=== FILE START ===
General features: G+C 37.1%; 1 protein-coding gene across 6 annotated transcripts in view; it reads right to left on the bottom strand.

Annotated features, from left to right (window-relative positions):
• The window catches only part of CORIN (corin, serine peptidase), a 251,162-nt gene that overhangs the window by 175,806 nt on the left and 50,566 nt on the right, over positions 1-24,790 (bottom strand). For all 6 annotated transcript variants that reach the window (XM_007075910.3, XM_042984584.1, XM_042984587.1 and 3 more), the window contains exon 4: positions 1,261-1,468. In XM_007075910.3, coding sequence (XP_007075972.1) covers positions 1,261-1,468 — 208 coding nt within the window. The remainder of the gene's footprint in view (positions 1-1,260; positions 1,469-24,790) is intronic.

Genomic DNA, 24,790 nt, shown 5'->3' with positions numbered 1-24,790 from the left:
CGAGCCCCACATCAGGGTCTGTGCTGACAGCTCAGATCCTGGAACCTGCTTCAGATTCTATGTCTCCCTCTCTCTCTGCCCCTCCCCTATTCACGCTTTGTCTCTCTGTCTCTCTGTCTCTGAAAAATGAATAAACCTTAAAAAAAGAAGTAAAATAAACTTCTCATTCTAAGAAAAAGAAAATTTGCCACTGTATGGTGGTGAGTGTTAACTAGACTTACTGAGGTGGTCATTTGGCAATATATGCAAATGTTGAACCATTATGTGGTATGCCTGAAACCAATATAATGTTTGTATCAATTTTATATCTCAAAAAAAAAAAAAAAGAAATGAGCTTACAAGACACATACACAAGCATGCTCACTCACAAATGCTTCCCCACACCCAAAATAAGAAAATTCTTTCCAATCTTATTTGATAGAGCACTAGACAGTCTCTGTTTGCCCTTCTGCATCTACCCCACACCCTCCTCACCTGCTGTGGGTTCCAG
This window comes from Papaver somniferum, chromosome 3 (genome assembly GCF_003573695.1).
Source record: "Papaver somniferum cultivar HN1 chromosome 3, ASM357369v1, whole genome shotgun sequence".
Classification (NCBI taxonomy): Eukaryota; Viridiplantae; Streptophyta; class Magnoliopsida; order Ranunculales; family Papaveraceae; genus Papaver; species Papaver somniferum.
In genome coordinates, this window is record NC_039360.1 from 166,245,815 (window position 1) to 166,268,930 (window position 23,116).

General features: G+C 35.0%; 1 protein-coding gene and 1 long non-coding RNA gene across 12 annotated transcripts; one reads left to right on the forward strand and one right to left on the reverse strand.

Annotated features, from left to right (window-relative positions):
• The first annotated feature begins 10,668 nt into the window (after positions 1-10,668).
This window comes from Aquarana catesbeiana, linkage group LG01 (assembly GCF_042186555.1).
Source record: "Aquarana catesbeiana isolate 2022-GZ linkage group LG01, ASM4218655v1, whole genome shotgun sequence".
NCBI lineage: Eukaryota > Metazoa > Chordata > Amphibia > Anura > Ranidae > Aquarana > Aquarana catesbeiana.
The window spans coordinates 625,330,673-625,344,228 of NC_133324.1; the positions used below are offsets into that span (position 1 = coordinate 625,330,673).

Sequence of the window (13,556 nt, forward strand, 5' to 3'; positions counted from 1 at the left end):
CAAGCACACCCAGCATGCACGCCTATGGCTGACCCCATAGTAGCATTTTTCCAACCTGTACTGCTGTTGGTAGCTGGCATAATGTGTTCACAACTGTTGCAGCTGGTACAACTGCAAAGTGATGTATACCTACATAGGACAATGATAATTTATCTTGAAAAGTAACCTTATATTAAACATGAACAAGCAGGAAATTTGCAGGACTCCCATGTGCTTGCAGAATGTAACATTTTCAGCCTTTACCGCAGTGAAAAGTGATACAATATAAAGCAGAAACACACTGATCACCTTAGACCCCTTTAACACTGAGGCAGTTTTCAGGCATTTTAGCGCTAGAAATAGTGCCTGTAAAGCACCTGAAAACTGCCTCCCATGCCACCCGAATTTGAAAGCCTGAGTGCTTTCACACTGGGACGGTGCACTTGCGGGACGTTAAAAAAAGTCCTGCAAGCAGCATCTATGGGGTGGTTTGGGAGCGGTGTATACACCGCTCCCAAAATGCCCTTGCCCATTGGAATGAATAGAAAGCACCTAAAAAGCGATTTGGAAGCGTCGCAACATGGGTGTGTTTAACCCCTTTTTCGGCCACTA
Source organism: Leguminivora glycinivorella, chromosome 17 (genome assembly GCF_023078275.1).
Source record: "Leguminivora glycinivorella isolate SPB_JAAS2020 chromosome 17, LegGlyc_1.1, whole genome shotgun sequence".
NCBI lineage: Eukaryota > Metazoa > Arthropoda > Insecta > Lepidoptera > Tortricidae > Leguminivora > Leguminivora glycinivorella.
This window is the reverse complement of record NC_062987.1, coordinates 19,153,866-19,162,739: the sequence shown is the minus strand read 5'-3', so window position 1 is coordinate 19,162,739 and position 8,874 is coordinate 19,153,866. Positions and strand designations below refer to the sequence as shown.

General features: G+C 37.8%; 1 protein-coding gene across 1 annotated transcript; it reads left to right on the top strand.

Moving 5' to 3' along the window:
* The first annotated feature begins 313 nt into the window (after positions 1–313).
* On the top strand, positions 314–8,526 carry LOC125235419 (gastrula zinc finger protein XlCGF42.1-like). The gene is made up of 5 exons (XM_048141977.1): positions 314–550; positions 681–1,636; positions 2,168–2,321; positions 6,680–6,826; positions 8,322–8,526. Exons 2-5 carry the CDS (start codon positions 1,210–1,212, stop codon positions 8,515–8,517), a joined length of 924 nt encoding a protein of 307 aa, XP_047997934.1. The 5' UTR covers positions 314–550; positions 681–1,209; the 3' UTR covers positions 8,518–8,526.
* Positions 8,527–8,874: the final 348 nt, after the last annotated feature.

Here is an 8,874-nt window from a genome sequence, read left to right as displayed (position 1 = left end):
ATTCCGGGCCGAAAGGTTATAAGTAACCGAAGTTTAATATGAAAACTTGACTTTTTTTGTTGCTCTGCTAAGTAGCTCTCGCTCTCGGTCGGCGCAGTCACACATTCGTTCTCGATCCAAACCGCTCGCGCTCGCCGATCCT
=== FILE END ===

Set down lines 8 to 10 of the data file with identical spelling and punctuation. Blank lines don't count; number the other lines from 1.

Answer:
Classification (NCBI taxonomy): Eukaryota; Viridiplantae; Streptophyta; class Magnoliopsida; order Ranunculales; family Papaveraceae; genus Papaver; species Papaver somniferum.
In genome coordinates, this window is record NC_039360.1 from 166,245,815 (window position 1) to 166,268,930 (window position 23,116).

General features: G+C 35.0%; 1 protein-coding gene and 1 long non-coding RNA gene across 12 annotated transcripts; one reads left to right on the forward strand and one right to left on the reverse strand.